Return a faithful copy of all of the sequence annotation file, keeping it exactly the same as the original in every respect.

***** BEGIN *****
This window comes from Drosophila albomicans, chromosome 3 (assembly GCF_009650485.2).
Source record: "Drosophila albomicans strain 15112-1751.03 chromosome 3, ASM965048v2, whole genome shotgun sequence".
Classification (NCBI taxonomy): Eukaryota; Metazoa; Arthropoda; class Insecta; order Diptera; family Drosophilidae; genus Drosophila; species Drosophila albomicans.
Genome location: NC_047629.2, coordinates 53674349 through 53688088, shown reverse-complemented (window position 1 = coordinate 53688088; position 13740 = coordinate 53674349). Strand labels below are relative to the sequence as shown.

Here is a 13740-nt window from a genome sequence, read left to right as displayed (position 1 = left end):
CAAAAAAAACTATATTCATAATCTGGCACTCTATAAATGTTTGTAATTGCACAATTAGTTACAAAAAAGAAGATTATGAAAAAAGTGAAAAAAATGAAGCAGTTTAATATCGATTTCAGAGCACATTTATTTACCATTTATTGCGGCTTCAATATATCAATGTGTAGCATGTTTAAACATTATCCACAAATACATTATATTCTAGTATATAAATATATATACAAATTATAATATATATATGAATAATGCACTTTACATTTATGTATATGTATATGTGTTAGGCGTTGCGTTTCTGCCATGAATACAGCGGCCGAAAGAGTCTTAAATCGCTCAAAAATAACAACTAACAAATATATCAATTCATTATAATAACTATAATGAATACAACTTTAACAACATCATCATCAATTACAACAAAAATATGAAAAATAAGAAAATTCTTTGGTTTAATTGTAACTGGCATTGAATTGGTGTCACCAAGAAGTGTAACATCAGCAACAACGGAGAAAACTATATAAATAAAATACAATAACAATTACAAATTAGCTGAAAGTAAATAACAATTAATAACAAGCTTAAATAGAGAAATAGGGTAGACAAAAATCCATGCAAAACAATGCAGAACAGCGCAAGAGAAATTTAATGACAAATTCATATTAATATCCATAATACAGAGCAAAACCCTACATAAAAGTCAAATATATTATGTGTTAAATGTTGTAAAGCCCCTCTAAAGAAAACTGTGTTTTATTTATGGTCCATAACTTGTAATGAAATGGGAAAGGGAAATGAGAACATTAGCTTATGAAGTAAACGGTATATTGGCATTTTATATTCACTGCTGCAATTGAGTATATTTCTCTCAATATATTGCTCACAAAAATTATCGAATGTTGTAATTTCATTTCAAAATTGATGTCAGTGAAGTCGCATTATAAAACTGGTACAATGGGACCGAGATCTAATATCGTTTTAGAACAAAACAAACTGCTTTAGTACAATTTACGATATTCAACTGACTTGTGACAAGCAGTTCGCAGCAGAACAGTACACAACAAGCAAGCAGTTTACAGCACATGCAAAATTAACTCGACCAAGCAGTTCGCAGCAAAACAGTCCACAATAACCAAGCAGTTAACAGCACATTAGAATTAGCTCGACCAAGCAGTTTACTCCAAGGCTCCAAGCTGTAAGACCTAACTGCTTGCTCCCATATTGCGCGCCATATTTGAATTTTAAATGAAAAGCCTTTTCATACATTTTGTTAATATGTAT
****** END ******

This window comes from Drosophila albomicans, chromosome 3 (assembly GCF_009650485.2).
Source record: "Drosophila albomicans strain 15112-1751.03 chromosome 3, ASM965048v2, whole genome shotgun sequence".
Classification (NCBI taxonomy): Eukaryota; Metazoa; Arthropoda; class Insecta; order Diptera; family Drosophilidae; genus Drosophila; species Drosophila albomicans.
Genome location: NC_047629.2, coordinates 53674349 through 53688088, shown reverse-complemented (window position 1 = coordinate 53688088; position 13740 = coordinate 53674349). Strand labels below are relative to the sequence as shown.

Here is a 13740-nt window from a genome sequence, read left to right as displayed (position 1 = left end):
CAAAAAAAACTATATTCATAATCTGGCACTCTATAAATGTTTGTAATTGCACAATTAGTTACAAAAAAGAAGATTATGAAAAAAGTGAAAAAAATGAAGCAGTTTAATATCGATTTCAGAGCACATTTATTTACCATTTATTGCGGCTTCAATATATCAATGTGTAGCATGTTTAAACATTATCCACAAATACATTATATTCTAGTATATAAATATATATACAAATTATAATATATATATGAATAATGCACTTTACATTTATGTATATGTATATGTGTTAGGCGTTGCGTTTCTGCCATGAATACAGCGGCCGAAAGAGTCTTAAATCGCTCAAAAATAACAACTAACAAATATATCAATTCATTATAATAACTATAATGAATACAACTTTAACAACATCATCATCAATTACAACAAAAATATGAAAAATAAGAAAATTCTTTGGTTTAATTGTAACTGGCATTGAATTGGTGTCACCAAGAAGTGTAACATCAGCAACAACGGAGAAAACTATATAAATAAAATACAATAACAATTACAAATTAGCTGAAAGTAAATAACAATTAATAACAAGCTTAAATAGAGAAATAGGGTAGACAAAAATCCATGCAAAACAATGCAGAACAGCGCAAGAGAAATTTAATGACAAATTCATATTAATATCCATAATACAGAGCAAAACCCTACATAAAAGTCAAATATATTATGTGTTAAATGTTGTAAAGCCCCTCTAAAGAAAACTGTGTTTTATTTATGGTCCATAACTTGTAATGAAATGGGAAAGGGAAATGAGAACATTAGCTTATGAAGTAAACGGTATATTGGCATTTTATATTCACTGCTGCAATTGAGTATATTTCTCTCAATATATTGCTCACAAAAATTATCGAATGTTGTAATTTCATTTCAAAATTGATGTCAGTGAAGTCGCATTATAAAACTGGTACAATGGGACCGAGATCTAATATCGTTTTAGAACAAAACAAACTGCTTTAGTACAATTTACGATATTCAACTGACTTGTGACAAGCAGTTCGCAGCAGAACAGTACACAACAAGCAAGCAGTTTACAGCACATGCAAAATTAACTCGACCAAGCAGTTCGCAGCAAAACAGTCCACAATAACCAAGCAGTTAACAGCACATTAGAATTAGCTCGACCAAGCAGTTTACTCCAAGGCTCCAAGCTGTAAGACCTAACTGCTTGCTCCCATATTGCGCGCCATATTTGAATTTTAAATGAAAAGCCTTTTCATACATTTTGTTAATATGTAT